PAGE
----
i am a new owner of an Ank. I purchased it as refurbished, off their website. Having been in the restaurant industry for 30 + years now, I wish I knew about this machine years ago. The thought that went into this is genius! The mechanics of the dough hook makes bread making a whole new thing for me. It twists and turns the dough like a professional bakery machine. For home use it is amazing, as well as being able to out do the KA style mixer. As a pastry chef, I say buy it and put KA out of biz.

Jeramiah's picture
Jeramiah

I am a fan of the design and functionality of the machine and I have only just seen images and videos yesterday. I am sold on the idea of a superior design.

Jeramiah's picture
Jeramiah

That's how I envision it as a drivetrain type system on the traditional mixers. I don't honestly know though. I picture the motor in the back of the arm with a drivetrain out to the front to power the mixers and things. Versus the Ankarsrum being right underneath the bowl giving all of the attention right to the action. More strain on the drive train on the traditional heating up the motor quicker.

But as I said I have no idea what I am even talking about. You are correct about the designers getting the power into the dough.

David R's picture
David R

I'm pretty sure Ankarsrum is a belt-drive, not direct drive - but I could easily be wrong.

In any case, an overhead motor with a geared transmission can work spectacularly well when it's done right - there's ample proof of that in the history of 20th-century mixers. But there has been an intentional and systematic push from the bean-counters at nearly every manufacturing company - "We must go as cheap as we can, so that each machine we build is a hair's breadth from failure at all times. Some of our machines must fail in normal use, and if they don't, then we're not being cheap enough yet. Keep cutting corners until there are no corners left at all." (They might not use those exact words - I'm not sure why. 🙂)

barryvabeach's picture
barryvabeach

Jeremiah,  you are right that the KA has an electric motor that runs from front to back in the top of the arm, with gears in the very front to convert the rotation from horizontal to vertical.  The Ank has a motor located in the base that rotates in a vertical plane, and a drive belt that transmits power to the drive shaft below the bowl.  What makes the Ank so different, is the bowl is rotating, not the head, and the roller basically squeezes the dough flat on each rotation, and the scraper scoops it back together.   It is very similar hand kneading where you press out the dough, then fold it over, turn it, then press it out again.  https://www.youtube.com/watch?v=l9avZp3xFNU  Start at around 1 minute and you will see how he does it.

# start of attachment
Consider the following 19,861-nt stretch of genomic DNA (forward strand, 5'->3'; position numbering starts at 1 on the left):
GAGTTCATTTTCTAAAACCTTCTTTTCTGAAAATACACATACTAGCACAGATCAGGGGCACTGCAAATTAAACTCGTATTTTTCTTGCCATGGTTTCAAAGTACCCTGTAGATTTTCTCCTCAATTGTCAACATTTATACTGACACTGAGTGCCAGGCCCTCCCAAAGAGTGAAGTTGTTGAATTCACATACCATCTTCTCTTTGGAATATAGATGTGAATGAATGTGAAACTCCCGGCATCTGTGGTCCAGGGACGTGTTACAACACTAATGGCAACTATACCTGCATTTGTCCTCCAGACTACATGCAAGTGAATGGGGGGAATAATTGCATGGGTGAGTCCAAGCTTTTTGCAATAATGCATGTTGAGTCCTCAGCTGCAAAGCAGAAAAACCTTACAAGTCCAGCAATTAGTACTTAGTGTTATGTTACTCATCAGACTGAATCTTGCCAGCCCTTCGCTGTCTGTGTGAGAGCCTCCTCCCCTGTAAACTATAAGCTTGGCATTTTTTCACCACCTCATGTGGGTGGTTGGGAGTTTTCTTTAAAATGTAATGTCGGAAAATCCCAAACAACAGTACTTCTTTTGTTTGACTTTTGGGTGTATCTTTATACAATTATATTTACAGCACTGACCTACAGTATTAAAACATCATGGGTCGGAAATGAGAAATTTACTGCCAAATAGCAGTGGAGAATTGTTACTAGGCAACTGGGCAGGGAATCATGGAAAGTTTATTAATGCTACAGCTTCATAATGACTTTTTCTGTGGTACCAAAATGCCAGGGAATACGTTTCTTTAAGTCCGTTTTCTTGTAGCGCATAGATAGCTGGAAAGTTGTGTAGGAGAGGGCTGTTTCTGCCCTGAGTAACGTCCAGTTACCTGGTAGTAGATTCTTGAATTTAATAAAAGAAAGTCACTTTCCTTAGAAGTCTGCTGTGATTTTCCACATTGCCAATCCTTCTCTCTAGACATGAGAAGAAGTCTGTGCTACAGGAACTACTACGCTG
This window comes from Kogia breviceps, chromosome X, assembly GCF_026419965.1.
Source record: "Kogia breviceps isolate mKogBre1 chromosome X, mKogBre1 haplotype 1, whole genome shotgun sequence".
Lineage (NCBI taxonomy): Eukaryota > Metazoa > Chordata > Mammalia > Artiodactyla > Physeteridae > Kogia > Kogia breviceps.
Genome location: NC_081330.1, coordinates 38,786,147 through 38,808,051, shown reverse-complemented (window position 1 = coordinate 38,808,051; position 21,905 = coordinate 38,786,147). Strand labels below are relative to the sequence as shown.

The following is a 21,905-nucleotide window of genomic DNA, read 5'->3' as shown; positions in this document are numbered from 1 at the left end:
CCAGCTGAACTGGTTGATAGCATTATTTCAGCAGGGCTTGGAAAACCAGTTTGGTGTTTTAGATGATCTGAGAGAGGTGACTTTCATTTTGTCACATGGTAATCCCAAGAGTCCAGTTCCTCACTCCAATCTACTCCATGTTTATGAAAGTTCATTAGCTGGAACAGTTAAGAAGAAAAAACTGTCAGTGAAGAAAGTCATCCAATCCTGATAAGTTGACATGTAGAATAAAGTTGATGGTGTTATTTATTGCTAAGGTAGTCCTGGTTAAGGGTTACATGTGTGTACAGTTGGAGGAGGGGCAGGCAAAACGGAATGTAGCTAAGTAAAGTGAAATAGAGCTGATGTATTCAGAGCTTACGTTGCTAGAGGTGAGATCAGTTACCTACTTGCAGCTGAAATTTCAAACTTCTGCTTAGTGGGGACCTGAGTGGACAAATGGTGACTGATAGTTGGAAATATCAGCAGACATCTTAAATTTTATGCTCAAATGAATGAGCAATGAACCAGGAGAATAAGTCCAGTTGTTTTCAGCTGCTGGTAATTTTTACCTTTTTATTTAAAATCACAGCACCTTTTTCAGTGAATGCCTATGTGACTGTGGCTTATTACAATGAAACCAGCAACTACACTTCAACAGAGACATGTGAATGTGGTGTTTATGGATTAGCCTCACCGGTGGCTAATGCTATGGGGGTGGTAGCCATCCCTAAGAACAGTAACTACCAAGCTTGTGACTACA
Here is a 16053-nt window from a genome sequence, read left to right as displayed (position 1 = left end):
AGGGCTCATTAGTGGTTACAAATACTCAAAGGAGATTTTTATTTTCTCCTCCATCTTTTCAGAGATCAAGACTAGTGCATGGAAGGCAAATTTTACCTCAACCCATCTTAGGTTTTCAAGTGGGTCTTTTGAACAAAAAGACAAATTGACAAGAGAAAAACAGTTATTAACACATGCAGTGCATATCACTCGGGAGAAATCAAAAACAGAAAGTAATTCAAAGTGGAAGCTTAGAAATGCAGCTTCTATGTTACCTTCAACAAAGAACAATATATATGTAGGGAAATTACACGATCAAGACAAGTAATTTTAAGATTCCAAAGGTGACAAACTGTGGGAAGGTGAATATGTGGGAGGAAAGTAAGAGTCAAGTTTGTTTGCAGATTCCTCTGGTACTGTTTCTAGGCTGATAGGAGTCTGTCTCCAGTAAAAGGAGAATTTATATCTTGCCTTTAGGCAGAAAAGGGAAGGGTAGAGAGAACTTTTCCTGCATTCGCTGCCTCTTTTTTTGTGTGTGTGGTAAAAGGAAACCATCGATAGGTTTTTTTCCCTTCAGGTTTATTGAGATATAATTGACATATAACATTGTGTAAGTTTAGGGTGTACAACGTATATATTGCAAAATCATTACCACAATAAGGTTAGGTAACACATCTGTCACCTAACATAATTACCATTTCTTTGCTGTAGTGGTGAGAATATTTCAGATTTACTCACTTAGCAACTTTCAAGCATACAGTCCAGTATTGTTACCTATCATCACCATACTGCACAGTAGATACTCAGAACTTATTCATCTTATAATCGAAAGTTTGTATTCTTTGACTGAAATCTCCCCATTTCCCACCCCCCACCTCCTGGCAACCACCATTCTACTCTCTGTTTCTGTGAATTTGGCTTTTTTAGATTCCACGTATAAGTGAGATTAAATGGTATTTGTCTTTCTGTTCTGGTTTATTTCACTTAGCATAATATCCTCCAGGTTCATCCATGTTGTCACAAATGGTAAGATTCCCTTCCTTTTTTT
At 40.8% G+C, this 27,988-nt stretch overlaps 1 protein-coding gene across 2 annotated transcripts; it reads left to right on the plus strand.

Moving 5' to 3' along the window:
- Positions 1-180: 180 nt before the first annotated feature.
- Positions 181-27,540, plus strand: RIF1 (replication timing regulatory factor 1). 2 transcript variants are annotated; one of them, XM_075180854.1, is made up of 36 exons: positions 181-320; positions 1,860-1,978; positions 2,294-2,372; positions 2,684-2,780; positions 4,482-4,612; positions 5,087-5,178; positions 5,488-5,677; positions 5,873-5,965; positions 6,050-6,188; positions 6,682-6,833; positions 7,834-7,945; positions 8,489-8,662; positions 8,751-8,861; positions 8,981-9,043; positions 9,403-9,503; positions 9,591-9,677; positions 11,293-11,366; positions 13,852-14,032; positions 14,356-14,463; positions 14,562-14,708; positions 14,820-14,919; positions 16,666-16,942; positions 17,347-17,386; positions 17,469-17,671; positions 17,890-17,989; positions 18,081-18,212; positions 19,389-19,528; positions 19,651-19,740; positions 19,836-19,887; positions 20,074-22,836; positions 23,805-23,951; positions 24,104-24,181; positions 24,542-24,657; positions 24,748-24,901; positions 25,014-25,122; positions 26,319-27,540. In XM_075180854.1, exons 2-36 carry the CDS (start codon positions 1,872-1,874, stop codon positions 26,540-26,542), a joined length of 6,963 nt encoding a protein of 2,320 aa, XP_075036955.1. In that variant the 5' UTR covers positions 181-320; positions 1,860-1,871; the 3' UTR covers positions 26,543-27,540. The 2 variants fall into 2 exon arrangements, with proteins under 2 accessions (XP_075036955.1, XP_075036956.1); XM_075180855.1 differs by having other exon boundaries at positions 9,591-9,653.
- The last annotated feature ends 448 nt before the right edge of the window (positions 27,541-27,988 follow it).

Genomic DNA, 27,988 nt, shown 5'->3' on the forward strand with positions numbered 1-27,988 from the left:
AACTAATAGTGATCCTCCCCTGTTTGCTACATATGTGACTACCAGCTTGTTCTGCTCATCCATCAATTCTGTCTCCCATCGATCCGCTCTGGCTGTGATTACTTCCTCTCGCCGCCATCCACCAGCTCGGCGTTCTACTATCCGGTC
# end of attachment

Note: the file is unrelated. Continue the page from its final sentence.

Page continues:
Bealtaine's picture
Bealtaine

I am new here and am based in Ireland. Here everyone i know who bakes bread uses Kenwood machines. The older ones are fantastic. Made in England with all metal gears. The newer models are made in china and while still better than kitchenaid arent a patch on the old ones. You can pick an old model on ebay for less than 50 dollars. Dough hooks come as standard. To make it even better you can get a flour sifter attachment (again about 20 secondhand on eBay) and Messerschmidt in Germany make stone mill attachment to fit them which are about $120 new. (I've never seen a second hand one). Kenwood make their own steel grain mill too. I have an all in one bakery with my Kenwood. To make it all the better they also have potato peeler attachment which works like a dream, ice cream maker, mincer etc etc. Its the only machine you will ever need. I do not work for Kenwood or have any connection with the company whatsoever. I just love my machine. Check them out before you buy.  Consider getting an old Major. 

Bealtaine's picture
Bealtaine

https://youtu.be/qPqAPZdU3d0. That's a video of someone making pizza dough in a Kenwood Major. Note the old ones do the same job but have an aluminium dough hook that doesn't go in the dishwasher. I recently bought a second hand kmp771 which is a new all metal professional model for bakeries (looks almost identical to the one in the video) but it has stainless steel dough hooks and tools and thank god they do go in the dishwasher. Enjoy your search. So much fun buying a new toy!!

Bealtaine's picture
Bealtaine

https://www.ebay.com/itm/Kenwood-Major-A717C-Food-Preparation-Machine-Mixer/293003395233?hash=item44385d00a1:g:OJkAAOSwzExcU3Ud.       

All you'd have to do is get a compatible dough hook. Check out eBay.co.UK.  they have lots for sale there and most ppl will mail worldwide. But the part that fixes to the machine could be swapped from the whisk onto a non compatible dough hook by opening a screw at the top. Probably be cheaper to do that than search for a perfect match. That model is an odd number I've never heard of before. But the parts always come up on ebay because almost everyhousehold here has one. That machine will outlive you if you get it serviced. 

albacore's picture
albacore

A good price, but bear in mind that the front power outlet on the A7xx series mixers only takes attachments specific to that series, which can be hard to find.

Kenwood changed the fitting when they brought out the A9xx series and that fitting is standard on all subsequent Kenwoods up to the present day (though it's just being replaced now).

However if you are only ever going to use the dough hook, K beater and balloon whisk it might be OK for you.

Lance (happy owner of a Kenwood PM900 - amongst others!).